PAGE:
When a Baby Dies: Answers to Comfort Grieving Parents
A review of Ronald Nash's, "When a Baby Dies: Answers to Comfort Grieving Parents," by Dr. Craig Blomberg.
Nash, Ronald H. When a Baby Dies: Answers to Comfort Grieving Parents. Grand Rapids: Zondervan, 1999. 126 pp. pap. $9.99. ISBN 0-310-22556-6.
All of my Christian life I have looked in vain for any kind of detailed, thoughtful treatment in print on the topic reflected in the title of this book. This may not be the last word on the topic but it certainly fills a void.
In relatively short compass, Nash covers a lot of territory. Several introductory chapters clear the ground by giving convincing biblical refutation of the views that children are born innocent of all sin, that everyone one day will be saved (universalism), that anyone ever has a chance for salvation after death, or that baptism produces salvation. Then Nash articulates his own view–that all infants before what is often called an age of accountability go to be with the Lord in heaven.
But Nash is also a committed Calvinist, currently teaching at Reformed Seminary in Orlando. So he next raises the question of Calvinism vs. Arminianism and argues that only a Calvinist can consistently defend the view he sketches. After all, if Arminianism requires some co-operation of human free will with God’s initiatives, then infants are not yet mature enough to provide this co-operation. By way of contrast, one might think that a Calvinist’s solution would simply be to say that whoever God has elected will be saved and whoever he has not elected will be damned. Nash, however, thinks that the various biblical texts that speak of a person’s condemnation demonstrate that those who are damned are so judged because of specific acts of sin they have committed despite the knowledge of general revelation that should drive them to an understanding of God’s existence and their moral accountability before him.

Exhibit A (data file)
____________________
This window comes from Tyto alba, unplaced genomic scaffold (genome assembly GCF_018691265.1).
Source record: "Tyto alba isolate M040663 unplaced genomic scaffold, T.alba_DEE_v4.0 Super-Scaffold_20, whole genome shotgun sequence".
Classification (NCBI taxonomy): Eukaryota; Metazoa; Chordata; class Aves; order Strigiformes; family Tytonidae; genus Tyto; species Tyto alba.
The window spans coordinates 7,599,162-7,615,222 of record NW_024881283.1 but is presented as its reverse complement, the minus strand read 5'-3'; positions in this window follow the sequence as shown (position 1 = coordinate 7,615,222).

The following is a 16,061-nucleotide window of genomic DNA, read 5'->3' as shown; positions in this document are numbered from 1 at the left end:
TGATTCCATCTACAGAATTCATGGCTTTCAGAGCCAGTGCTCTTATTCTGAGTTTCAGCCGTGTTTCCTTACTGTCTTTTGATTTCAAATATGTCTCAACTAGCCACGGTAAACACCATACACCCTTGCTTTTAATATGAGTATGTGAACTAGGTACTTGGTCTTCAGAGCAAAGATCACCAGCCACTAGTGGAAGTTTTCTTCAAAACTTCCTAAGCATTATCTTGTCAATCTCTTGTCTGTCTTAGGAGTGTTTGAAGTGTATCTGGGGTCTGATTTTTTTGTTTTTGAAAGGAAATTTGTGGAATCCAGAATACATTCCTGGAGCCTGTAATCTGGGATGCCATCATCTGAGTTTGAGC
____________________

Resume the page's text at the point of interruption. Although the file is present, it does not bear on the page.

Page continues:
None of this, of course, can infants do. So Nash reconciles the biblical data on judgment with the Calvinist doctrine of election (equally biblically based, in his opinion) by concluding that, if an infant dies, this proves God had elected him or her. Thus all infants who die will be saved.
I personally hope Nash is right. Every funeral sermon for a deceased baby that I have ever attended, whether in Calvinist or Arminian circles, has confidently affirmed the child’s salvation, though I have never had the sense that such affirmations were clearly theologically or biblically grounded. I have talked, however, with a close friend who is both a dad who lost his baby and a staunch and reflective Calvinist layman who felt that a more consistent approach would be to leave the question open and in the hands of a sovereign and merciful God. There is, after all, nothing inconsistent with a Calvinist concluding that some infants are elect and others are not. Nor is there anything inconsistent with this view and the kind of Arminianism that bases election on foreknowledge. God knows what babies would freely choose if they grew up and responded to the gospel and he treats them on that basis.
So I remain “almost persuaded” by Nash. But I am grateful someone has finally had the courage to write on the topic and this book should be widely read by anyone concerned with the pastoral sensitivites this issue raises.
Craig L. Blomberg
Professor of New Testament
Denver Seminary, Denver, CO